How To Cure a Chronic Cough

How To Cure a Chronic Cough

We are more prone to coughs and colds over the chilly winter months. But, as the temperatures start to climb and the days lengthen, you might find yourself left with a cough that refuses to go away.


This is referred to as a chronic cough and it can be exhausting, potentially leading to disrupted sleep, headache, dizziness, fainting and loss of bladder control.

It is important to get a diagnosis because a chronic cough can be a symptom of a serious condition like lung cancer, although more often than not it has another, less serious cause.

So, how do you identify a chronic cough and what treatments are available?


Symptoms of Chronic Cough

A chronic cough is defined as a cough that lasts more than eight weeks in adults or four weeks in children. However, we generally recommend seeking medical advice if you have a cough that has lasted three weeks or longer. Women are more prone to developing a chronic cough than men because they have a more sensitive cough reflex.

Symptoms that are often associated with a chronic cough include:

  • Runny nose or a feeling of liquid running down the back of your throat (postnasal drip)
  • Sore throat or needing to clear your throat
  • Wheezing and shortness of breath
  • Hoarseness
  • Heartburn
  • Coughing up blood

Causes of Chronic Cough

Coughing is a natural reflex that serves an important purpose in your body, helping to rid your lungs of germs, mucus, dust and other irritants. If you couldn’t cough, these irritants might cause illness and infection. However, when a cough goes on for weeks or months it is normally linked to a wider medical issues which needs to be diagnosed and treated. The good news is that most chronic coughs can be successfully treated once diagnosed. 

Common causes of chronic cough are:

  • Postnasal drip – mucus from your nose or sinuses running down the back of your throat, triggering your cough reflex.
  • Asthma – this may become worse when you are exposed to cold air or certain chemicals. It may appear after an upper respiratory tract infection. Read more >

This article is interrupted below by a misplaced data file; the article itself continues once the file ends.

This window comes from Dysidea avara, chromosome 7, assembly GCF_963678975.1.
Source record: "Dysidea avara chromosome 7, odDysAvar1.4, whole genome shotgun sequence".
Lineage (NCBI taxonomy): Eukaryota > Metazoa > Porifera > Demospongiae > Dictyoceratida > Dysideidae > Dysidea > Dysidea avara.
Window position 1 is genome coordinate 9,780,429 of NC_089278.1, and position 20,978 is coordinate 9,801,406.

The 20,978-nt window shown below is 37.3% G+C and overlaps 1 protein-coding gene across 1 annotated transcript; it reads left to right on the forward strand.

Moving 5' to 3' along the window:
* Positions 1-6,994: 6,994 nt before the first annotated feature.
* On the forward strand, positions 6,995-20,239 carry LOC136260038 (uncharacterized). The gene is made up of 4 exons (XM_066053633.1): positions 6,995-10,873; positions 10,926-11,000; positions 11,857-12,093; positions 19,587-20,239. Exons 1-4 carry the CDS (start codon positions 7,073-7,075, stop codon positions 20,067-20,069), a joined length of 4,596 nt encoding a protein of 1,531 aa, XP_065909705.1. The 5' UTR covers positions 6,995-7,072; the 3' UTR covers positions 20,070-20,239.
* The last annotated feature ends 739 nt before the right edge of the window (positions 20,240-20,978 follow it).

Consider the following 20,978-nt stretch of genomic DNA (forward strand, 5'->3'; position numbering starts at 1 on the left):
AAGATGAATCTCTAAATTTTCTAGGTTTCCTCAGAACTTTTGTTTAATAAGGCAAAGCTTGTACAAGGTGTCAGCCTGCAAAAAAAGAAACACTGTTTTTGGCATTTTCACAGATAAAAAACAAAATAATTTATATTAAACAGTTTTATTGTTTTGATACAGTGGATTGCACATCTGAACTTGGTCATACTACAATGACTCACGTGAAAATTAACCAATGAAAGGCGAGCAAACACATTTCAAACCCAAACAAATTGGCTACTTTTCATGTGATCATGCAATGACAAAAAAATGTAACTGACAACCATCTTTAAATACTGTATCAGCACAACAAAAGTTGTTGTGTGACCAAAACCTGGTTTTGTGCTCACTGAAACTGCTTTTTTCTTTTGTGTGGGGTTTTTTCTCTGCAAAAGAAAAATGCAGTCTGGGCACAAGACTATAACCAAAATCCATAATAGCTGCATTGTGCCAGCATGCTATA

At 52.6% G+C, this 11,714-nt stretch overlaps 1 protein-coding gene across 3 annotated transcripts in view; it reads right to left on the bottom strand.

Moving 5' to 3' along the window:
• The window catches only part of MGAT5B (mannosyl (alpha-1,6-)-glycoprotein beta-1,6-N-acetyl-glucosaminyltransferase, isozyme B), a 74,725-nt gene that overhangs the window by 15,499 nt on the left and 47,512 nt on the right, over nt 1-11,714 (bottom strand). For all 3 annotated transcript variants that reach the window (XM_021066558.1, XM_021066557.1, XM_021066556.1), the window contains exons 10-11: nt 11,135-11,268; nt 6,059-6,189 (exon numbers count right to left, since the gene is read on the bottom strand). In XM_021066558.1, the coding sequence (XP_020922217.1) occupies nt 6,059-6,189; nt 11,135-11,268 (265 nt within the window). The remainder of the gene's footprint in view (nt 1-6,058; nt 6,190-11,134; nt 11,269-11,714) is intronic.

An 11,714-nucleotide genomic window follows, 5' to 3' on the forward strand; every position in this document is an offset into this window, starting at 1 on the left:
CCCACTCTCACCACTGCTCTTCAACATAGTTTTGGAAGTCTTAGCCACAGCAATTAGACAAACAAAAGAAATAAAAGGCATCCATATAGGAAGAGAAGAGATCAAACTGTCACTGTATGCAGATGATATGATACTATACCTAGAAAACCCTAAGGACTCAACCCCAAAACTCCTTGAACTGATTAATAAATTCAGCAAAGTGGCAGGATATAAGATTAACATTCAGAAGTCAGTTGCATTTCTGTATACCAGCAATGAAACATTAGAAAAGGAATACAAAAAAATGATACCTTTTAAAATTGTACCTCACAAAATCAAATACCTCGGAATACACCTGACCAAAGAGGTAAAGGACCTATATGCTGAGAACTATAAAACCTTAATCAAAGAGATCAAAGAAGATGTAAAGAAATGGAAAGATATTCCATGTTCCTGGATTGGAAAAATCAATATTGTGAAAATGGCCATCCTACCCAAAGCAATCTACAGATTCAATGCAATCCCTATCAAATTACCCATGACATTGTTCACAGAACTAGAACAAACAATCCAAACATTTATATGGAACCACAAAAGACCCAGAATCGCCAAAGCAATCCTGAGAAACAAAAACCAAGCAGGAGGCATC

• Gastroesophageal reflux disease – this common condition causes acid to flow from your stomach into your throat causing irritation and leading to chronic coughing. The cough then worsens GERD creating a vicious cycle.
  • Chronic bronchitis – this is an on-going inflammation of your bronchial tubes, often linked to smoking. It is usually part of a spectrum of smoking-related lung diseases called Chronic Obstructive Pulmonary Disease (COPD).
  • Infections – after other symptoms have cleared, the infection that caused a cold, flu or pneumonia can linger in the lungs. Chronic cough is often caused by pertussis (whooping cough).
  • Other less common causes include lung cancer, cystic fibrosis and aspiration (foreign objects such as food in the lungs).


Diagnosis of Chronic Cough

Your doctor will ask you about your symptoms and perform a physical examination. If the cause can be identified, you may begin a course of treatment.

However, if there is no obvious cause or the treatment is ineffective, you may be offered a range of diagnostic tests, including:

  • X-rays, which are used to check for lung cancer, pneumonia and other lung diseases, as well as sinus infections.
  • CT scans, which are also used to check the lungs and sinuses for infection.

Treatment of Chronic Cough

Once the cause of the cough has been determined there is a range of effective treatments that can be prescribed. These include:

  • Antihistamines, glucocorticoids and decongestants for allergies and postnasal drip.
  • Asthma drugs to reduce inflammation and open up the airways.
  • Acid blockers to treat acid reflux.
  • Cough suppressants if the reason for your cough can’t be determined.

If you have a chronic cough you should never ignore it. Talk to us about the range of diagnostic and treatment options available to you.


Expert help is available to help you to better understand, manage and improve symptoms related to your respiratory health.

T: 03300 538151  
E:  admin@liberateheathcare.co.uk